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Browsing: Papers of John Adams, Volume 7


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Docno: ADMS-06-07-02-0143

Author: Smith, James
Recipient: Franklin, Benjamin
Recipient: Lee, Arthur
Recipient: Adams, John
Recipient: First Joint Commission at Paris
Date: 1778-11-15

James Smith to the Commissioners

[salute] Gentlemen

I have the honour to enclose you the Testimony of Mr. Anthy. Payn1 concerning the detention of my Goods at Calis with the names of the Officer by whom they were taken and the Servant of Mr. Payn who was also eye witness to the transaction and lives at the Hotel Lyon d'Argent at Calais. It may be also proper to inform you that a Gentleman who I have been given to understand by Mr. Williams is the private Agent2 of the Commissioners at Calais together with Mr. Whitall and Miss Farrel were made acquainted with the circumstances of the case at the time it happened and may be brought as colaterol evidences to the truth of this matter if necessary.
Seized and Detained goods I am informed by Mr. Williams are usually deposited in different Bureaus therefore merit different inqueries. This circumstance may have escaped you when you represented my Case to the Minister and consequently explains this answer “J'ai pris à cet egard les Informations les plus exactes, et il en resulte qu'il ne s'est trouvé absolument aucune Trace à Calais de l'Affaire dont il S'agit.”3 If this is not the Case it manifestly appears that the Officers of the Customs mean to defraud me of my property and it will depend upon your efforts whether they shall be allowed to do it with impunity.
As I have affairs to settle in England before I can return to America and which requires my immediate presence I should be glad you would send me a pass for me and my Family.4 If my remonstrance against any part of your conduct shall either through prejudice or resentment influence you to refuse me this request I am willing to give the most solemn assurances of my affection and Duty to my Country. I thought it within the line of my duty to express freely my opinion upon certain points. The Zeal I have constantly professed by my conduct for that Glorious cause in which you are engaged will never suffer me to flatter any man, neither shall the misconduct of others in the least abate my Ardor and under this influence I think proper to tender you my will• { 218 } ingness to exicute faithfully any commission that shall promote the interests and independancy of America.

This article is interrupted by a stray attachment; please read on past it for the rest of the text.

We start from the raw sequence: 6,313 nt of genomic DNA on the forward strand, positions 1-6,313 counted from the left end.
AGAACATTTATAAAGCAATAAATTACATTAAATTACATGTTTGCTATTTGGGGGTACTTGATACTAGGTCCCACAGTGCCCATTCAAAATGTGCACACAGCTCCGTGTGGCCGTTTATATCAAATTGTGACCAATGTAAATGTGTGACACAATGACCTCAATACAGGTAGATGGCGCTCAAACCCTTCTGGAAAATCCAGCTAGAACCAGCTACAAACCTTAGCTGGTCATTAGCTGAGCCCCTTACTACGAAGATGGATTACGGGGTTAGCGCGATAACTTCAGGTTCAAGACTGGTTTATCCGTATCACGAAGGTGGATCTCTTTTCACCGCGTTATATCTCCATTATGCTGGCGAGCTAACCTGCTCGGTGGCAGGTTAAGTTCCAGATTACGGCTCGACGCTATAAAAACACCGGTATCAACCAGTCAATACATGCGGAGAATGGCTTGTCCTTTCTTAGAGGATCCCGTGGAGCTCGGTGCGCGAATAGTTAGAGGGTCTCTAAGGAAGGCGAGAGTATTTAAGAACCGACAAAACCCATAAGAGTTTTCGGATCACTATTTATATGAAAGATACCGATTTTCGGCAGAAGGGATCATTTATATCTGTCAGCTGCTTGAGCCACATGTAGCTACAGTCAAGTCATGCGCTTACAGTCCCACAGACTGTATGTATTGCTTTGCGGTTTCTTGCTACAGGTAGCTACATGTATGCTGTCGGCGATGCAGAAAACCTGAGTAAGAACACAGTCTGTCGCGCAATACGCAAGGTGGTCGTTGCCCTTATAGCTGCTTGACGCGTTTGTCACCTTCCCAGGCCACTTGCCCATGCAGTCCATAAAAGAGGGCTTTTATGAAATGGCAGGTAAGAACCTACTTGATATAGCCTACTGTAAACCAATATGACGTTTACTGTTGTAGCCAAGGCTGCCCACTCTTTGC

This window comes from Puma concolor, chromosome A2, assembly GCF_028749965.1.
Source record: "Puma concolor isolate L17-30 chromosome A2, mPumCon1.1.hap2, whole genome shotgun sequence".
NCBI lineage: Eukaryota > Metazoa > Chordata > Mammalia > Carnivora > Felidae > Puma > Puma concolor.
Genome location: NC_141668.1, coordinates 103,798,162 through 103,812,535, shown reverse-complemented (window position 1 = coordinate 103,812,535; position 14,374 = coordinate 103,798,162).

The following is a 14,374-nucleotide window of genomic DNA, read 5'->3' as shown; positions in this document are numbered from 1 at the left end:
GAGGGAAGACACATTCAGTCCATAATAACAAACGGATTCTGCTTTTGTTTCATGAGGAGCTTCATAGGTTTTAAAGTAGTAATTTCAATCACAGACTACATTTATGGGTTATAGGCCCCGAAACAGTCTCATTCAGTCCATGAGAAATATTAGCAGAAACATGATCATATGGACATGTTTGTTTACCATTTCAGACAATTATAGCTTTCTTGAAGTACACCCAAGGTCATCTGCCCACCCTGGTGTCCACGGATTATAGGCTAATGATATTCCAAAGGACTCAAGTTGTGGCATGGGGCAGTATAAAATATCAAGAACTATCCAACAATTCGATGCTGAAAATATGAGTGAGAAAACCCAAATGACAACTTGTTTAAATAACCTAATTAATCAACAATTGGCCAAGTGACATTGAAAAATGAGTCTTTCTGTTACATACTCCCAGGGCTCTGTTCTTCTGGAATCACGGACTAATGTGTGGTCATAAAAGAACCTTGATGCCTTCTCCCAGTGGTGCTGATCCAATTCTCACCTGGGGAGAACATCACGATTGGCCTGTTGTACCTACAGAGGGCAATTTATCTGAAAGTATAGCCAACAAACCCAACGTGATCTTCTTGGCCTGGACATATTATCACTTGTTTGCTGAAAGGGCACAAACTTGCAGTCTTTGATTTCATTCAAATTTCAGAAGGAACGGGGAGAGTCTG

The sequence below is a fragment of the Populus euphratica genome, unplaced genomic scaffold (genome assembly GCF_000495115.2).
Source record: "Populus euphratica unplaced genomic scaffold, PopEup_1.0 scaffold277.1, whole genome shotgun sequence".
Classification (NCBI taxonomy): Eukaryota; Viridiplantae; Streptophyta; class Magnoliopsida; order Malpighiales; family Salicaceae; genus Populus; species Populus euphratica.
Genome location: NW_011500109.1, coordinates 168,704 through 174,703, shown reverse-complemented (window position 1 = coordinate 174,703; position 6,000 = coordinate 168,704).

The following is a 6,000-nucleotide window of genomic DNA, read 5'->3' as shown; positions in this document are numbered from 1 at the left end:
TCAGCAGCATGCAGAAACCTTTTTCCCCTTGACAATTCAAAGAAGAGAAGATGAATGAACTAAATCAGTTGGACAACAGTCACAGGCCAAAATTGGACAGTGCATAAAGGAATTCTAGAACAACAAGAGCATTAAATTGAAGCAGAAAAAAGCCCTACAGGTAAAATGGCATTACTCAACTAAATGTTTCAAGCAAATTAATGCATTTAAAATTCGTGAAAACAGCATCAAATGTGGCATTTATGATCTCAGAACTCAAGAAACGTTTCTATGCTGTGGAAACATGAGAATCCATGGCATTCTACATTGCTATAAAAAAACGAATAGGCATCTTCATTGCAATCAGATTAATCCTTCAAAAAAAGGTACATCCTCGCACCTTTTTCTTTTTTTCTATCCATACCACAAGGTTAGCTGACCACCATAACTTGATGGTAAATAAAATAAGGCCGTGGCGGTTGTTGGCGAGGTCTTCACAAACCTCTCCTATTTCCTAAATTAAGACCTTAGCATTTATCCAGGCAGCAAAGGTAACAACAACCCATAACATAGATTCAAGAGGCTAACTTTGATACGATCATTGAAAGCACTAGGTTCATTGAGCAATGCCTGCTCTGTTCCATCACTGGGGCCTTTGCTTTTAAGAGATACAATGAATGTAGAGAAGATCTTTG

I have the honour to be Gentlemen Your Most Obedient Humble Servant
[signed] James Smith
RC (PPAmP: Franklin Papers); addressed: “To Doctor Benjn. Franklin Arthur Lee and John Adams Commissioners for the United Independant States of America At Passi”; docketed: “Dr. Smith ans. 17th:”; by William Temple Franklin: “Dr. Smith Nov 15. 78 ansd 17th.”
1. Not found.
2. Presumably James Leveux, who had acknowledged his appointment to assist Americans at Calais in a letter to Franklin on 20 May (Franklin, Papers , 26:515) and to whom the Commissioners had written on 9 Nov. ( LbC , Adams Papers), concerning his expenditures to aid American prisoners.
3. That is: In this regard I have collected the most exact information with the result that absolutely no trace of the matter with which he concerns himself has been found at Calais. This passage is taken directly from Vergennes' letter to the Commissioners of 17 Oct. (Arch. Aff. Etr., Paris, Corr. Pol., E.-U., vol. 5), which was a reply to the Commissioners' letter of 28 Aug. (vol. 6:401–405). In his letter Vergennes suggested that the Commissioners might be mistaken about the town in which the seizure had taken place.
4. In their reply to Smith of 17 Nov. ( LbC , Adams Papers), the Commissioners stated that in regard to his property they had again written to Vergennes and had enclosed the statement by Anthony Paine. In that letter, also of the 17th ( LbC , Adams Papers), it was suggested to Vergennes that Smith's property might be in the office containing goods detained, rather than seized. Vergennes replied on 18 Dec. (below). In regard to securing a passport, the Commissioners told Smith that, if he had not already done so, he would have to take an oath of allegiance to the United States.